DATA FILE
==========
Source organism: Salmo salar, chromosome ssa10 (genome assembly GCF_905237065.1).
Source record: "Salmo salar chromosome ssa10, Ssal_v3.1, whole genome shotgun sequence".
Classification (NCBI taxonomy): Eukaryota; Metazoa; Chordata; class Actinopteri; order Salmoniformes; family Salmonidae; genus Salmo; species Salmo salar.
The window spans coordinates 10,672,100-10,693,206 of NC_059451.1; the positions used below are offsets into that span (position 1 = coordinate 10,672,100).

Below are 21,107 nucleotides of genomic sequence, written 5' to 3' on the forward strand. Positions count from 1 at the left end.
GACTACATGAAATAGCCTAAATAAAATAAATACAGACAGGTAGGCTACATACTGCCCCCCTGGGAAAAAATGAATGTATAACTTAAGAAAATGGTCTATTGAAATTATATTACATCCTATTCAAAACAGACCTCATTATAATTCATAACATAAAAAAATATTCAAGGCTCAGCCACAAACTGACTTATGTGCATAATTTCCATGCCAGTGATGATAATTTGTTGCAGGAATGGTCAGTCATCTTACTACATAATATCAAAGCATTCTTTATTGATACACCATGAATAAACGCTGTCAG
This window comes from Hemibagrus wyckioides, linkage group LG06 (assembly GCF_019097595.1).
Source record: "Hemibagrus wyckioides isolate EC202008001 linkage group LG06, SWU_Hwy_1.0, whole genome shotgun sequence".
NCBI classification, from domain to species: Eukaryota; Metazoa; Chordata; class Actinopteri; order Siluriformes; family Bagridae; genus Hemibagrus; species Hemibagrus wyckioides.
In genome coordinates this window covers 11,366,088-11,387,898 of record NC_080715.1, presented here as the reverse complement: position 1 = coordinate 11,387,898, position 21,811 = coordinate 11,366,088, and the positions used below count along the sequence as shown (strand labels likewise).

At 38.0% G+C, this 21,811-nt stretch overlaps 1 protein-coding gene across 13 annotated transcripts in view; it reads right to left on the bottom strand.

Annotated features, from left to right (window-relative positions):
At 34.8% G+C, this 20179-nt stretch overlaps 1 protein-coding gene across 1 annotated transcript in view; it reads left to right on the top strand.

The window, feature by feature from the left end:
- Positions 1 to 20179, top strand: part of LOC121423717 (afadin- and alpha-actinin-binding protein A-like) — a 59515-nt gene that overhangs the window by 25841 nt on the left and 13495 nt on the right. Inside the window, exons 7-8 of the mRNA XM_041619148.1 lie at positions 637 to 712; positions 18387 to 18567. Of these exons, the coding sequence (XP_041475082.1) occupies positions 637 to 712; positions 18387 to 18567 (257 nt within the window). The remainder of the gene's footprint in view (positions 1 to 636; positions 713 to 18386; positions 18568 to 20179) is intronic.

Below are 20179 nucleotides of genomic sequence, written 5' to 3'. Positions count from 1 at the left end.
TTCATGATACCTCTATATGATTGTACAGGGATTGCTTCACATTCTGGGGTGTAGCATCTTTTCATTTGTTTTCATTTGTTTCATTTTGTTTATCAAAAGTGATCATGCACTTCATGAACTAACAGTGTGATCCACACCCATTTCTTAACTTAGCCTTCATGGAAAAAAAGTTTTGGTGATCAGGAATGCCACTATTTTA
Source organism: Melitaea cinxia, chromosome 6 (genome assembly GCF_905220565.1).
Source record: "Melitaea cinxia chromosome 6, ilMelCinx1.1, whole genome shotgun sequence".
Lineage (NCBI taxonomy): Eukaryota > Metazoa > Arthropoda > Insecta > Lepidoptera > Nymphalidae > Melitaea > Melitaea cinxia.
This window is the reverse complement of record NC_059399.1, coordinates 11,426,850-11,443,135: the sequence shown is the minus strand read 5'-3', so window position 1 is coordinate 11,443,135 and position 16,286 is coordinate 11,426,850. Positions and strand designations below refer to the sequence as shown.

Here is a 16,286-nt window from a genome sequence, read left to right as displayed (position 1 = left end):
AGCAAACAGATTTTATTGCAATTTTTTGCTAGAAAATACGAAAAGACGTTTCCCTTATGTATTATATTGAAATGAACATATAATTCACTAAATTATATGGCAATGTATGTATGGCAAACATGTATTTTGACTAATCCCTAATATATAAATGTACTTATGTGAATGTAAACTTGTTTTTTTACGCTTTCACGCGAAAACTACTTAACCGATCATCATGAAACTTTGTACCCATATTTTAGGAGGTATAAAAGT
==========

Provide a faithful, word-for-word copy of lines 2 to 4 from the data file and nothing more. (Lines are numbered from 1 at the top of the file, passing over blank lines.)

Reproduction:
Source record: "Salmo salar chromosome ssa10, Ssal_v3.1, whole genome shotgun sequence".
Classification (NCBI taxonomy): Eukaryota; Metazoa; Chordata; class Actinopteri; order Salmoniformes; family Salmonidae; genus Salmo; species Salmo salar.
The window spans coordinates 10,672,100-10,693,206 of NC_059451.1; the positions used below are offsets into that span (position 1 = coordinate 10,672,100).